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Axotomy Induces A Different Modulation Of Both Low‐affinity Nerve Growth Factor Receptor And Choline Acetyltransferase Between Adult Rat Spinal And Brainstem Motoneurons
Published 1995 · Biology, Medicine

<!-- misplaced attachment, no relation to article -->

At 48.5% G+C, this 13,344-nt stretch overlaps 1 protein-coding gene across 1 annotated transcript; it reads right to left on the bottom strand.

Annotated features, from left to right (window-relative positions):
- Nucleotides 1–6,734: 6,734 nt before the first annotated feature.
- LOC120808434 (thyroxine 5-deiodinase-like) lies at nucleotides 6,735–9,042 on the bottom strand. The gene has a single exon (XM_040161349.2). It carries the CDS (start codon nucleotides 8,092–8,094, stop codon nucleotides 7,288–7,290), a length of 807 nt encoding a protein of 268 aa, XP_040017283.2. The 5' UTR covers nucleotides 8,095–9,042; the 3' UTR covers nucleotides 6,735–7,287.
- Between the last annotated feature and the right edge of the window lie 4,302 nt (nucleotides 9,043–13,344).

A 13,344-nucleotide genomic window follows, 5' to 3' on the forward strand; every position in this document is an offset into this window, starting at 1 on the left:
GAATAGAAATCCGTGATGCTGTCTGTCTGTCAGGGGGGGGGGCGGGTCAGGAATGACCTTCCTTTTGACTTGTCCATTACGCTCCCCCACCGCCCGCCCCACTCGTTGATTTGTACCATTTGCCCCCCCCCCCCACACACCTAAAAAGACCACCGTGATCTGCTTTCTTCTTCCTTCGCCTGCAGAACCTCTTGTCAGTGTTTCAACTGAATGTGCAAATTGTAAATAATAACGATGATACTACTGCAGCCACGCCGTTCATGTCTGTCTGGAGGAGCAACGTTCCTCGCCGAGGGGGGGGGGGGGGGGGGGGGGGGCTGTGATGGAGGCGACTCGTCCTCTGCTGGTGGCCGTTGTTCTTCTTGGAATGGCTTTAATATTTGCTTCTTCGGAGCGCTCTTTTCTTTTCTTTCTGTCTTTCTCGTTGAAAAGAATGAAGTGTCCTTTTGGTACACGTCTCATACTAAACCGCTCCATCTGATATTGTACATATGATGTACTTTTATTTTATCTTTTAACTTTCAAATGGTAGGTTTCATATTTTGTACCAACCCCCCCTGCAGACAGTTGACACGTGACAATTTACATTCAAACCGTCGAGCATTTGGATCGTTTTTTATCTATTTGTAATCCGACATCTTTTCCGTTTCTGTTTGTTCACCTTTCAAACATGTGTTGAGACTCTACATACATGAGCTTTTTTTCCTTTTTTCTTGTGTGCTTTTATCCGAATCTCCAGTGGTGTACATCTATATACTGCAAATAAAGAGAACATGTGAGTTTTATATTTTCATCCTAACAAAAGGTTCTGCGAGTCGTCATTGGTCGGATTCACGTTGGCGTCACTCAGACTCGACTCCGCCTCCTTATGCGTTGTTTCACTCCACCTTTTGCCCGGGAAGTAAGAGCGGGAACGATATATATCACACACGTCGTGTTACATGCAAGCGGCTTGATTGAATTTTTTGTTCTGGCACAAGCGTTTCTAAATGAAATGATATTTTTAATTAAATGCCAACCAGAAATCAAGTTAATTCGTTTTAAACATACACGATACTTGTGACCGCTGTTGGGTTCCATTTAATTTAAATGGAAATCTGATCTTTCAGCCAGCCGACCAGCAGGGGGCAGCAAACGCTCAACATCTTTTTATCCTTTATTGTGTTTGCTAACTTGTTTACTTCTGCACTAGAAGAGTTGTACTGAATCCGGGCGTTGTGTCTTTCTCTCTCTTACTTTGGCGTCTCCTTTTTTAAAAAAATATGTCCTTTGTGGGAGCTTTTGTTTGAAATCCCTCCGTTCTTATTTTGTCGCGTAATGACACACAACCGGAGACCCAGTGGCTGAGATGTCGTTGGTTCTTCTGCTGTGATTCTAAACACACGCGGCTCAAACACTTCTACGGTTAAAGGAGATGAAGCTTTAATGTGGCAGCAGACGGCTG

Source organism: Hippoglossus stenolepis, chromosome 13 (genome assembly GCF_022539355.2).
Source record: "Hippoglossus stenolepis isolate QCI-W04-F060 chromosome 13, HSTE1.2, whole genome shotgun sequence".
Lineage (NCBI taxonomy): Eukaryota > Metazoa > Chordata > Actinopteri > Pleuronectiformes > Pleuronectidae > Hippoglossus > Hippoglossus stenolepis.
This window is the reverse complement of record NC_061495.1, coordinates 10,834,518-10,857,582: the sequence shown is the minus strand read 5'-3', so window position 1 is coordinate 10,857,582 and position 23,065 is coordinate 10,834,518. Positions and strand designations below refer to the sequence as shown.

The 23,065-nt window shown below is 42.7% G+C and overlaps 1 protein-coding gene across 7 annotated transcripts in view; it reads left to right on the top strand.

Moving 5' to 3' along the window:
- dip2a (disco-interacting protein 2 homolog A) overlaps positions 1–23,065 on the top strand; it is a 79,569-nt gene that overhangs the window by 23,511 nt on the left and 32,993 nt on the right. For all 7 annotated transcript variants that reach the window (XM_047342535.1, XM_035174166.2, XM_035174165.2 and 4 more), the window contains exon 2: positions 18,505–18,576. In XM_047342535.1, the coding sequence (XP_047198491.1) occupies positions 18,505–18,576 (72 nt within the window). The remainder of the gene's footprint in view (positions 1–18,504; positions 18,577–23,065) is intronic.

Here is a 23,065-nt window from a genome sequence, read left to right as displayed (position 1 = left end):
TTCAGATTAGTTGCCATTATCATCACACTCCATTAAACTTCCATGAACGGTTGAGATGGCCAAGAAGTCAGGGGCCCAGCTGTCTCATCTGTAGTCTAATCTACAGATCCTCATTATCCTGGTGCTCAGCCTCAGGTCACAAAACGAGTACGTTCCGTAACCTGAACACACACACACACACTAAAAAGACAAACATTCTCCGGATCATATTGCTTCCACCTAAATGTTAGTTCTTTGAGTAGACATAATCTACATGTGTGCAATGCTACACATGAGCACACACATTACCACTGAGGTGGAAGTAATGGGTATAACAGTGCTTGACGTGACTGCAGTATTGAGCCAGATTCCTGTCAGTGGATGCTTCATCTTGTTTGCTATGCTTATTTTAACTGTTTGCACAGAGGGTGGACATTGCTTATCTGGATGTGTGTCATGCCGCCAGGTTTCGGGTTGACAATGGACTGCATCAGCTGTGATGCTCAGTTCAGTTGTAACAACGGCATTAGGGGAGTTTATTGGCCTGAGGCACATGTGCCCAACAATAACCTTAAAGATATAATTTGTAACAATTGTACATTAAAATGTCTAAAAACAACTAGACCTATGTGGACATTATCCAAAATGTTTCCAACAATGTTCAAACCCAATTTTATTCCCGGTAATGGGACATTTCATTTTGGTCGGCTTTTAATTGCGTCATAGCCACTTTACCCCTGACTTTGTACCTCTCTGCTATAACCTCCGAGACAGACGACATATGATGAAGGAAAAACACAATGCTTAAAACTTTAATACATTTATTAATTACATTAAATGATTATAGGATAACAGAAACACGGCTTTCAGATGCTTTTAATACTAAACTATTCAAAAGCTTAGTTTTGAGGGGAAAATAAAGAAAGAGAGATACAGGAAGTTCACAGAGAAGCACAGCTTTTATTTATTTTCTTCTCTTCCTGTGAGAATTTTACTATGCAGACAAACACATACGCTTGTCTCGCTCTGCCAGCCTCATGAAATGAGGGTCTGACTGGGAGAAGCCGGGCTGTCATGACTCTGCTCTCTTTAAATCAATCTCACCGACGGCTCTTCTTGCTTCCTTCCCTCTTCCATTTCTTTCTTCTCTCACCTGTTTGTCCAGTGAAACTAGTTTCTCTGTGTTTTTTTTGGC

Adult rat spinal and brainstem motoneurons reexpress low‐affinity nerve growth factor receptor (p75) after their axotomy. We have previously reported and quantified the time course of this reexpression in spinal motoneurons following several types of injuries of the sciatic nerve. Other studies reported the reexpression of p75 in axotomized brainstem motoneurons. Results of these previous studies differed regarding the type of the most effective triggering injury for p75 reexpression, the relative duration of this reexpression and the decrease of choline acetyltransferase (ChAT) immunoreactivity (‐IR) following a permanent axotomy of spinal or brainatem motoneurons. These differences suggest that these two populations of motoneurons respond to axotomy with a different modulation of p75 and ChAT expression. The aim of the present study was to determine whether differential modulation exists. We have analyzed and quantified the presence of p75‐ and ChAT‐IR motoneurone in the hypoglossal nucleus following the same types of injury and the same time course we previously used for sciatic motoneurons. The results show that a nerve crush is the most effective triggering injury for p75 and that it induces similar temporal patterns of p75 and ChAT expression for sciatic and hypoglossal motoneurons. In contrast, a cut injury of the sciatic and hypoglossal nerves resulted in distinct temporal courses of both p75 and ChAT expression between these two populations of motoneurons. In fact, a permanent axotomy of the hypoglossal motoneurons induced (i) a much longer maintenance phase for p75 than in aciatic motoneurons and (ii) a progressive loss of ChAT‐IR with a successive return to normal values in contrast to the modest decrease in the sciatic motoneurons. This evidence indicates that spinal and brainstem motoneurons respond to a permanent axotomy with a different modulation of p75 and ChAT expression. Altogether, the present data and the reported evidence of a differential post‐ axotomy cell death support the hypothesis that these two populations of motoneurons undergo different dynamic changes after axotomy. © 1995 Wiley‐Liss, Inc.